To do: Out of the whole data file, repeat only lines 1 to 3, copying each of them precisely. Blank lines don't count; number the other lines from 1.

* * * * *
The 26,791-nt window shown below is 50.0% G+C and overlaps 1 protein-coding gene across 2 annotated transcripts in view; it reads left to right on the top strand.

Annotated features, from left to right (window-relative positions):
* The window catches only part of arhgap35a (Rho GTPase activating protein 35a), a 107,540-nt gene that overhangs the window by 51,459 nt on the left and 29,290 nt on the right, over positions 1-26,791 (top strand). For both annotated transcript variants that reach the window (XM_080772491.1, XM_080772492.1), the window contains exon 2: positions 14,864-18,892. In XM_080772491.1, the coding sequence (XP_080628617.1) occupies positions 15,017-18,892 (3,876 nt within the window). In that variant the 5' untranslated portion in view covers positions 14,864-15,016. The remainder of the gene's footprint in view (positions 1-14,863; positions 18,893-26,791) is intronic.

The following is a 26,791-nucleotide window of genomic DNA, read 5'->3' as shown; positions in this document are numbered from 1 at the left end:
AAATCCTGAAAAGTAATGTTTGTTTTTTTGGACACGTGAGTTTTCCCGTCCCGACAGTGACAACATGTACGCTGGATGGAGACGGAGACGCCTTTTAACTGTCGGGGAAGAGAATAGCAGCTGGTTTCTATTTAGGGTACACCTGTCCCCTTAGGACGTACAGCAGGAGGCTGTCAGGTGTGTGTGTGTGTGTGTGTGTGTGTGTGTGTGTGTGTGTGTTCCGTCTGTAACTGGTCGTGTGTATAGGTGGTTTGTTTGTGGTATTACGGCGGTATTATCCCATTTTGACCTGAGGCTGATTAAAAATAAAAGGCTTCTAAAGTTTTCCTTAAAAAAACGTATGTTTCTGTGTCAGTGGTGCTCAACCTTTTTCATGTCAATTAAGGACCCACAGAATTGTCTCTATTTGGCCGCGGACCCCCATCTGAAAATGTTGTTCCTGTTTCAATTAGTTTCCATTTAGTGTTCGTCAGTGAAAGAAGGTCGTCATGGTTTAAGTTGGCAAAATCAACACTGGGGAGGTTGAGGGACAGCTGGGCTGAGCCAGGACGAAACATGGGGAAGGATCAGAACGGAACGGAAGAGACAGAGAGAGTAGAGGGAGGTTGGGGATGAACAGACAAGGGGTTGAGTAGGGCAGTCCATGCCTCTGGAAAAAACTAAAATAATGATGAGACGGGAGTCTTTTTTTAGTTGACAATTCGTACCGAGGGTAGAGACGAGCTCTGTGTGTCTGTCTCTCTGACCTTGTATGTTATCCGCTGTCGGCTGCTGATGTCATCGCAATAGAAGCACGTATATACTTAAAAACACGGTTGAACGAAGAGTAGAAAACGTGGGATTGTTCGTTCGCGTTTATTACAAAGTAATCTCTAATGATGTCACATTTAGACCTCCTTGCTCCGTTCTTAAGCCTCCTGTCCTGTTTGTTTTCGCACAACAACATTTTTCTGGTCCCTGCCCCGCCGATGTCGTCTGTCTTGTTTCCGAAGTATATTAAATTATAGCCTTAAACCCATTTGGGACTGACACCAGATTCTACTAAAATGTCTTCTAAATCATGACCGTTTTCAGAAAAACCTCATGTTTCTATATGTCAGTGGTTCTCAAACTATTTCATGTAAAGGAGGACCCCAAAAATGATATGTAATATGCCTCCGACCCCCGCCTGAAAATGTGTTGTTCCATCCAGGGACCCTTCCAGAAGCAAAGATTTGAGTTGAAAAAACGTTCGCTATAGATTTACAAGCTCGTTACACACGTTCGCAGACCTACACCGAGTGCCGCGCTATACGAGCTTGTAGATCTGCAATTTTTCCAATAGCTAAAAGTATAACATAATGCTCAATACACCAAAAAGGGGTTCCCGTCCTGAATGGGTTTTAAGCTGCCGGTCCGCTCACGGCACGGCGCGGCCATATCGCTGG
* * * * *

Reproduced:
The 26,791-nt window shown below is 50.0% G+C and overlaps 1 protein-coding gene across 2 annotated transcripts in view; it reads left to right on the top strand.

Annotated features, from left to right (window-relative positions):
* The window catches only part of arhgap35a (Rho GTPase activating protein 35a), a 107,540-nt gene that overhangs the window by 51,459 nt on the left and 29,290 nt on the right, over positions 1-26,791 (top strand). For both annotated transcript variants that reach the window (XM_080772491.1, XM_080772492.1), the window contains exon 2: positions 14,864-18,892. In XM_080772491.1, the coding sequence (XP_080628617.1) occupies positions 15,017-18,892 (3,876 nt within the window). In that variant the 5' untranslated portion in view covers positions 14,864-15,016. The remainder of the gene's footprint in view (positions 1-14,863; positions 18,893-26,791) is intronic.